Remove the Taboo from Centrally Managed Visualization Tools – Free the Data!

Principal Analyst

Top of Mind: Remove the Taboo from Centrally Managed Visualization Tools
Estimated Reading Time: 2 minutes

Do institutions provide centrally supported visualization platforms? Our work with higher education tells us that most institutions that have been successful in democratizing data analysis have made this move by using modern toolsets. (What are the modern toolsets? Check out our research!) Even as recently as five years ago, visualization tools that were easy to use (and easy for individuals to buy) were more prevalent than institutional support for this critical functionality. Individuals were adopting tools like Tableau and Power BI while central IT supported traditional reporting tools or clunky enterprise tools that only IT could operate.

What started as a revolution in visualization has become mainstream, with a variety of tools available, along with visualization functionality that is now available as embedded tools in modern transactional systems. Given this broadened playing field, central support for tools that provide governed data sources is a key component in advancing data management strategies. It allows individuals throughout the organization to creatively analyze data without sourcing the data (or at least all of the data) or the tools themselves, freeing up more time and money for the analysis itself.

Long gone are the days when all data analysis itself needed to be centralized within a small team of analysts with deep technical skills. (The need never really existed, but the technology often forced this model.) For complex analyses and formal external reporting, a center of excellence model can serve institutional analysts well, but for most day-to-day discovery and decision making, well-groomed data sources in an easy-to-use visualization platform can be a valuable tool for many faculty and staff to use in their daily work. For the one or two roles on campus for which specific tools might be needed for a specific task, these standard tools can be augmented.

A successful analytics program requires a community approach for building and optimizing central assets for the institution. This community can enhance cross-functional knowledge and build analytical skills to multiply the value of central resources. A common barrier to a community approach is data siloes that have been built up over time by technical, organizational, and political barriers. These siloes are often justified with data security concerns, but a well-managed identity and access management program can reduce these concerns by ensuring individuals can only access authorized datasets. The benefits of information sharing across departments can far outweigh the risk when appropriate guard rails are in place.

Visualizing a modern data management future for your organization—built with modern, well-managed tools and well-groomed data sources that free the data for analysis and decision making across the institution—is not a pipe dream. It is a rational goal that can be achieved through building the strategy, technical infrastructure, and community of practice needed to advance abilities and opportunities in multiple areas of the institution. One key to success is viewing the use of a centralized set of tools as freeing, not constricting. In an era of plentiful mature visualization solutions, spending time and energy maintaining multiple tools (and arguing about which is the best) can distract from the time used to create knowledge. There are other components and tactics, of course, in the broader data management space, but eliminating a technology free-for-all in the name of allowing choice is a big step forward. Being bold with a community-based, centrally-supported vision can accelerate progress toward a modern data ecosystem that produces results for a broad group of institutional data consumers.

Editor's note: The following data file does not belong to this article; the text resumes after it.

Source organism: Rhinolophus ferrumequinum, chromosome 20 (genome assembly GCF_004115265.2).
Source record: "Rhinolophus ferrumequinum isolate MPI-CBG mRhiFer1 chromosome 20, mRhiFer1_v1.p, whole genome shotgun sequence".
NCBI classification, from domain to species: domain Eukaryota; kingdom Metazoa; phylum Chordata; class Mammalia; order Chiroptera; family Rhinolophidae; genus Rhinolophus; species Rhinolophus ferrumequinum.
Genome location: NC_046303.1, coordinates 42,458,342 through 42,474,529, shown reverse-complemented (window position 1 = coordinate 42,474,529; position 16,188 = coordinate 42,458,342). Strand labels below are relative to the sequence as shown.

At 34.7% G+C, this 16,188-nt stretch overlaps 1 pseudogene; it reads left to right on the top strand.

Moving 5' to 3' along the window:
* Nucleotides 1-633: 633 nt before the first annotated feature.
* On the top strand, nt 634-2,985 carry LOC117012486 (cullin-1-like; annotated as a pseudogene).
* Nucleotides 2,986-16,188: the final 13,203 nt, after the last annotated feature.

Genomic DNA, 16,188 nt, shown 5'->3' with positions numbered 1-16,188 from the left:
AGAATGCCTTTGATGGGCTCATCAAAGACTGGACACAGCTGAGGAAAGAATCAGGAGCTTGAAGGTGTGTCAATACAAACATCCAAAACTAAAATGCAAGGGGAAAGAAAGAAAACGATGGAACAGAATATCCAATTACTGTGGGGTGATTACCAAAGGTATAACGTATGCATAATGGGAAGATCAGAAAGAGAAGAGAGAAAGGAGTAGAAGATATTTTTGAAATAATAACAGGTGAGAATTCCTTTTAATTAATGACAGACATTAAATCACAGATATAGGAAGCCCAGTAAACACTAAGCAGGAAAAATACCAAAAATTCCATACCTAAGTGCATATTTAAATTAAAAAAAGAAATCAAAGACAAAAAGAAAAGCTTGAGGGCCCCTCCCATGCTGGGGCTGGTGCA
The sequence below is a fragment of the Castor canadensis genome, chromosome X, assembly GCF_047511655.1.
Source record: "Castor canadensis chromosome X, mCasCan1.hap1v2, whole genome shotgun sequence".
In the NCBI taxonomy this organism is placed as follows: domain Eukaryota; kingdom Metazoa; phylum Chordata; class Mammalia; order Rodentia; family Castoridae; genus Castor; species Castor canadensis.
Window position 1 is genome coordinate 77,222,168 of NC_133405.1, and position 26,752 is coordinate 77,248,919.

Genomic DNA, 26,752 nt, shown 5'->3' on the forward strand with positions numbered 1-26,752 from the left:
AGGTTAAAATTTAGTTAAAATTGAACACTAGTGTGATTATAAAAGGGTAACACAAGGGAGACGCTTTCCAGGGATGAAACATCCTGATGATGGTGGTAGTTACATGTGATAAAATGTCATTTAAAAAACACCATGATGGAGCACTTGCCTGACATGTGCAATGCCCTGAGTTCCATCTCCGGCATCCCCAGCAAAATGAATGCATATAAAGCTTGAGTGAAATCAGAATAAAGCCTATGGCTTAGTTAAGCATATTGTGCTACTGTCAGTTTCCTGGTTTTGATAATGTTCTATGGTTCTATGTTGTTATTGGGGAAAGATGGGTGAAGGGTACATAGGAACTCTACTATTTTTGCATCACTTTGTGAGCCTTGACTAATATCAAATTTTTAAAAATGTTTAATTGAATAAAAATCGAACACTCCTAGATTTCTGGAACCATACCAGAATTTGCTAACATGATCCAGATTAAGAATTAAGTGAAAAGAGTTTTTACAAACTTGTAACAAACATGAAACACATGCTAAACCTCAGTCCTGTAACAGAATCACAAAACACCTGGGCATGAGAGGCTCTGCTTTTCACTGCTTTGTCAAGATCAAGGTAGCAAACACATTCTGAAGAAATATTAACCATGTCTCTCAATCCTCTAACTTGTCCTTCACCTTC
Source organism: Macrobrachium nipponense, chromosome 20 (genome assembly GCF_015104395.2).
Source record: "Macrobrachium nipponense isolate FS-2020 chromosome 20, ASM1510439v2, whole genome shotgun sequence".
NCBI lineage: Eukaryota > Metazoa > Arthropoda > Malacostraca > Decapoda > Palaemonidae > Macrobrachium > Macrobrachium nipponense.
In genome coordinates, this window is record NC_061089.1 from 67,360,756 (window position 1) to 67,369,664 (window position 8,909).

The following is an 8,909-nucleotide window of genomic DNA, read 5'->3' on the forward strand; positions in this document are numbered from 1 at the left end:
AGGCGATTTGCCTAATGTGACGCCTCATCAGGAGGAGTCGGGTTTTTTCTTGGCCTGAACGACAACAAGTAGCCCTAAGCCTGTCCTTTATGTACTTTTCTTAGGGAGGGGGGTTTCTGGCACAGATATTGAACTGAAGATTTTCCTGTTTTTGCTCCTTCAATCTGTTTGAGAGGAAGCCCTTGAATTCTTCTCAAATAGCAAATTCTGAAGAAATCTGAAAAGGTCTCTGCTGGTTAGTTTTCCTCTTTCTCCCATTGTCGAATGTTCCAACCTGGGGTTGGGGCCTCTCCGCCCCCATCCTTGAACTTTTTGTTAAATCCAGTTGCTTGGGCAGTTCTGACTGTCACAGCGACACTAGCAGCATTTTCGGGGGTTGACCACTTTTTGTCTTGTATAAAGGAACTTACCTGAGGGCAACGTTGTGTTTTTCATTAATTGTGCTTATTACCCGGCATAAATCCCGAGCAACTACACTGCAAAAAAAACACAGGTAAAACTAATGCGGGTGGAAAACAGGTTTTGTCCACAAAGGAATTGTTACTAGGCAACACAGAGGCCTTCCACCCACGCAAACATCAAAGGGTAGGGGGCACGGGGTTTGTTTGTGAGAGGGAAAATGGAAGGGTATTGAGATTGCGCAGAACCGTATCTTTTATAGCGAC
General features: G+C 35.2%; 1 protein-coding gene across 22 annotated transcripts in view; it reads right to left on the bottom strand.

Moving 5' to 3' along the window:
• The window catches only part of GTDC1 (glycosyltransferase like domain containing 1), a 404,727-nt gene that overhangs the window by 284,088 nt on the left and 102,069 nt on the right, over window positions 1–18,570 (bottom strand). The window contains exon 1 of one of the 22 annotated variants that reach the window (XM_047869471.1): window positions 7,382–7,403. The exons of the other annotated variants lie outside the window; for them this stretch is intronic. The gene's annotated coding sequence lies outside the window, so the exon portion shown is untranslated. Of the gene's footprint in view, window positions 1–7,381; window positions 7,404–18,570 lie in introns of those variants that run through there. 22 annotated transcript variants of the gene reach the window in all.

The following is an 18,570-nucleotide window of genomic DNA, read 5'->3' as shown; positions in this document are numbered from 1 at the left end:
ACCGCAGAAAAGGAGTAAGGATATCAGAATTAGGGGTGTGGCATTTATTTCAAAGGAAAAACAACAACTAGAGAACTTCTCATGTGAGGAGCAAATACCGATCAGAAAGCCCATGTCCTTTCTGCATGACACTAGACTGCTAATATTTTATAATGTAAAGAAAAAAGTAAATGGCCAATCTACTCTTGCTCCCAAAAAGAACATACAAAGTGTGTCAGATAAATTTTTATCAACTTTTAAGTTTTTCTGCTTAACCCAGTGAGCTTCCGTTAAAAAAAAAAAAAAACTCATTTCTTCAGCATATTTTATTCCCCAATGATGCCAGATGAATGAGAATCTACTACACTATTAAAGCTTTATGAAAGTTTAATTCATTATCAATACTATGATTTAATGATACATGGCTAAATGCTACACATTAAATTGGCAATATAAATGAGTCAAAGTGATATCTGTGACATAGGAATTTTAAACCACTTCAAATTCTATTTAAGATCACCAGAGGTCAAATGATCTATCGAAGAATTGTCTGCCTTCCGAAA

Share Article:

Principal Analyst
Dave Kieffer spearheads research focused on finance, and HCM applications, data management and other critical higher education technologies at Tambellini Group. He brings more than 30 years of creating, implementing, and managing enterprise-class applications in higher education. His experience includes all levels of applications development and management in higher education. Among other things, he has been responsible for ERP implementations, mobile, and web development, application architecture and integration technologies.

Other Posts From this Author:

Realize Your Institution's Goals Faster with The Tambellini Group®

Higher Education Institutions


Solution Providers & Investors

market insights

Become a Client of the Tambellini Group.

Get exclusive access to higher education analysts, rich research, premium publications, and advisory services.

Be a Top of Mind Podcast featured guest

Request a Briefing with a Tambellini Analyst

Suggest your research topics

Subscribe to Tambellini's Top of Mind.

Weekly email featuring higher education blog articles, infographics or podcasts.